Roller Derby Saved My Soul gives it all away in the title, a bit – it’s a story of a girl who discovers roller derby and finds herself. Ho hum. Be warned, though – don’t underestimate this Toronto Fringe Festival show. As I left Tarragon Extraspace late tonight, I left anything but ho hum – I found it thoroughly delightful.
There’s no other word for it: this show is just really charming. Nancy Kenny plays the adorably nerdy and not especially self-confident Amy, who – after a birthday trip to see a roller derby bout – develops a crush on one of the players and decided to try out. This, despite being not terribly athletic and previously rather risk-averse. Kenny plays it with enough savvy and dimension to avoid the Manic Pixie Dream Girl trap, but the character she creates has many of the things that make that archetype work, from the kneesocks on up.
Kenny skates as she narrates for much of the performance, doing things on roller skates that I doubt I could manage in my sneakers and doing a surprisingly credible impression of someone with no idea what she’s doing at first (an impression to which she gives lie as the show progresses). Looking like a beginner at something you’re good at is weirdly hard, but Kenny does well here. The emotional trajectory of the story isn’t, you know, especially wide, but she makes the most of it and by the time the inevitable self-loathing appears I don’t even feel like rolling my eyes.
Kenny’s physicality and bodily fluency also really deserve notice, as does her choreographer Patricia Allison. It would have been easy to let this be a talking head show, and I wouldn’t have minded, but the movement parts add a significant layer to the work – it really feels polished, like everyone has brought her A game. A big treat for a Fringe show.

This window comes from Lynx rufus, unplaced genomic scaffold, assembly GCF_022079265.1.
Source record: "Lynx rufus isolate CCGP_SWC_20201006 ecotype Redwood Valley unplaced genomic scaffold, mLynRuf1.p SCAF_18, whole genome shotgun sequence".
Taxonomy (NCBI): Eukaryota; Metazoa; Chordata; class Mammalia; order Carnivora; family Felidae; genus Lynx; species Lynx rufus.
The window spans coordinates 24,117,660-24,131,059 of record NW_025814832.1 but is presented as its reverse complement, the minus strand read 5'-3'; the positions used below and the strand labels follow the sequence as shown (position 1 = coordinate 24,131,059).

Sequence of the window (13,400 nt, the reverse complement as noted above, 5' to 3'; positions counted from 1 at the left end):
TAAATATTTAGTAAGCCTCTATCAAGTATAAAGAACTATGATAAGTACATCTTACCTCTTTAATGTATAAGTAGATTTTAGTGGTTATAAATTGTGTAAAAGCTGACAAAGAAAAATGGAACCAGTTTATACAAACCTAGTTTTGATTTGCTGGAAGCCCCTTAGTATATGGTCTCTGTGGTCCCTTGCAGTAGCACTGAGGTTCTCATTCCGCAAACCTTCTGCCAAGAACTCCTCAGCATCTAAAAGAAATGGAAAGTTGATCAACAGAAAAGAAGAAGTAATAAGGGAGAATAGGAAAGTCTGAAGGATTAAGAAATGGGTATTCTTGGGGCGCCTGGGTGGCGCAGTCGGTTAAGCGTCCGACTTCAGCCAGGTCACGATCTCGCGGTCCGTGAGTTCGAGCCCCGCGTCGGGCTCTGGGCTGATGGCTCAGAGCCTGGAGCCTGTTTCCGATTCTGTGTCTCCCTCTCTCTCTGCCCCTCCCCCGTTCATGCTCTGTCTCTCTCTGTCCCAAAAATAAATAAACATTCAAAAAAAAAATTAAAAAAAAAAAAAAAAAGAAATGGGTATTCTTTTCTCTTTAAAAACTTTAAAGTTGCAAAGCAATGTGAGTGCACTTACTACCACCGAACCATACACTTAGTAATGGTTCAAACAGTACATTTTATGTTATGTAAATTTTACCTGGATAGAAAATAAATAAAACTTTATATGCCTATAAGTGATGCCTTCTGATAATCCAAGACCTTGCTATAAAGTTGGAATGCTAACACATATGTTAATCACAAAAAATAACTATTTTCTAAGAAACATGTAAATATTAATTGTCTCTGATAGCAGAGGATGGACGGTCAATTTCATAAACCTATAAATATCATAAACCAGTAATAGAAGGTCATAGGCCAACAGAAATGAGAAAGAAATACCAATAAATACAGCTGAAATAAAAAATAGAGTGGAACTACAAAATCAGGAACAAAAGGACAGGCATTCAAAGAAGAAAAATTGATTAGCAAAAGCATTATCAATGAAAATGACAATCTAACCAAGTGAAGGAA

At the end, “saved my soul” felt like a bit of an oversell for the narrative of the show I saw. Roller Derby Helped Me Find My Self-Confidence doesn’t really have the same ring, though. Still, I imagine roller derby in Toronto is about to experience a surge of new fans. Kenny has a new fan in me, that’s for sure.
July 07 at 06:45 PM
July 08 at 10:30 PM
July 09 at 09:15 PM
July 10 at 07:30 PM
July 11 at 12:00 PM
July 12 at 01:45 PM
Tickets for all mainstage productions are $10 at the door, cash only. Advance tickets are $12, and can be purchased online, by phone (416-966-1062), or from the festival box office at the Fringe Club. (Rear of Honest Ed’s, 581 Bloor St. West). Money-saving value packs are also available if you are going to at least five shows; see website for details.
LATECOMERS ARE NEVER ADMITTED TO FRINGE SHOWS. To avoid disappointment, be sure to arrive a few minutes before curtain.
Photo of Nancy Kenny by Richard Gilmore